Chicken Diaries: A mind is a terrible thing to waste

Rosey is bored.  She’s practiced bug catching but hasn’t had a chance to go on a real hunt yet. Her house is too small for flying and her most recent goal to jump twice her height onto a storage bin finally yielded success, the challenge behind her. 

Just this morning with a great clucking and fury she jumped, wings spread and then fell.  So she tried again and again until finally she bent her knees deeply, stretched her neck and hopped all the way until she reached the top.

She clucked so that the other birds turned to look.  If she could smile it would have been a toothy grin as she first pranced along the rim of the bin and then stood looking out over the aviary and through the open window at the yard beyond.  Rosey was for all the world a proud chicken.

It turns out chickens are known for boredom and overcoming it with various fetes of valor  are common.  It’s like having a room of toddlers without toys.  Baring something cooler chickens will improvise. Ours will steal the rim off their food dish and play keep away.  The little silkies are pro at this game being smaller and quicker with hopping skills most rabbits would envy. They grab the rim and run for it..little downy, grey feathers bouncing and feathered feet dashing and jumping hurdles to the designated finish where they are either tackled for the prize or they drop it.

They also have a wide array of play fighting games which look like scenes from West Side Story with animated dance offs involving foot stomping, chest bumping and some various neck swagger.  The two roos are really poetic about it with a complicated set of moves which continue until one pretends to lose interest and wander off.  The winning guy struts for a second and if he’s really bragging he might let out a small crow and see if the girls notice.  Most of the time, they don’t.

To see it you might think they watch too much reality television.  It looks like something you might see at a bar on “Jersey Shore.”  They may carry ancient chicken wisdom in their DNA, but these guys are kids and play is their job.

Cabbage on a string is a big hit with chickens for those of us who want to keep maximizing the fun quotient.  They are known to gather around and peck it like a pinata. The silly seven definitely need this in case keep away, play fight and bounding storage tubs in a single hop can’t hold their interest.

Chicken boredom has been called anthropomorphism by some who insist only humans feel no matter how many brain studies and behaviorists have presented solid proof.  Science can be a frail competitor next to myth. 

But chicken farmers know that a bored chicken is less likely to lay the same quantity of eggs and may, if crowded as they need two square feet per bird, get into real fights or pluck out their own feathers from shear frustration.  So to meet their “yield” requirements they have studied ways to create things for chickens to do.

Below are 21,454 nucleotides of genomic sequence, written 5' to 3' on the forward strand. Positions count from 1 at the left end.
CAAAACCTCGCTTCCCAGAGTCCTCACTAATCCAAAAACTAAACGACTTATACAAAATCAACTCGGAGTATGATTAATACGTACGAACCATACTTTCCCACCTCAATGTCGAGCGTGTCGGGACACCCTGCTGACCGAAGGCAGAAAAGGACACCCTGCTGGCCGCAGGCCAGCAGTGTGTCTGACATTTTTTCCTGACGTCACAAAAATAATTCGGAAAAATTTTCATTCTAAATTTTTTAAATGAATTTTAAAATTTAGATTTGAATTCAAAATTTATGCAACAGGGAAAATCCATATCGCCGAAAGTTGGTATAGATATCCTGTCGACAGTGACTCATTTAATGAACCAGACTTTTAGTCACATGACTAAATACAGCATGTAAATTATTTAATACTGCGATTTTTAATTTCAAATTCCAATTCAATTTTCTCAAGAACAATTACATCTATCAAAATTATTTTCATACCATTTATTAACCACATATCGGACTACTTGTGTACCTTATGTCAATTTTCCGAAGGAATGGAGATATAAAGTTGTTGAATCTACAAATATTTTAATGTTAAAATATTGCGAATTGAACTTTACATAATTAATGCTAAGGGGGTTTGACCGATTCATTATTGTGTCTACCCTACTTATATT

We tried the often touted “oyster shells” for eating and bathing.  Now how an original,natural born chicken might crack open an oyster is anyone’s guess but chicken people swear chickens are all about it.  So we dutifully created an oyster shell bathing area.  Rosey ran not walked and covered it with sawdust and kept the other kids away.  We thought maybe she wanted it to herself but no, she didn’t want anyone near it.

The we remembered, on the day dear Forest Beautiful, a black feathered and gentle chicken died he had first bathed in the shells, Rosey had done it too.  We hadn’t used them sense. The shells didn’t kill Forest, he died from taking a bad fall and hitting his head. But we wondered if Rosey had somehow connected the events. She was especially depressed when her friend died and had been bringing him food in hopes he’d awake.  She seemed irritated the shells were back so we scooped them out. The silkies were temporarily disappointed because they had been playing in the dust before Rosey could knock them away and bury it.  But some meal worm hide and seek cleared it up.

Memory whether accurate or not becomes a predictor of our future. Rosey’s memory tells her oyster shells are a dangerous thing.  

The collective human animal memory might tell us that chickens do not get bored or have complex emotions, that memory is a predictor of our current and future actions. Memory can be a faulty thing formed from rumor, or a brief glimpse chock full of unchecked assumption. It may also lead to tradition which becomes an ingrained way of operating based on an original faulty memory.   The cycle is less than promising if not examined. I can tell Rosey that oyster shells did not kill her friend but she feels convinced. That’s how it can work.

The chickens are unaware that they are allegedly not complex. They are entirely unaware that they are not bored or playful (according to someone who crams fifteen in a box the size of a small cage) so they are currently embroiled in a keep away game that looks surprisingly like football played with a meal worm and on the sidelines is Rosey who jumps in whenever she wants and tackles the guy with the worm.

So now I have a new shopping list which includes a substitute for oyster shells and a nice rope for hanging a cabbage.  I consider myself lucky to not have a memory about chickens so that I can discover them in the reality of their world as it is.

If I didn’t see that chickens played I would have missed the dancing and the meal worm football and I might have let a false memory rob me of this awe. What a loss.





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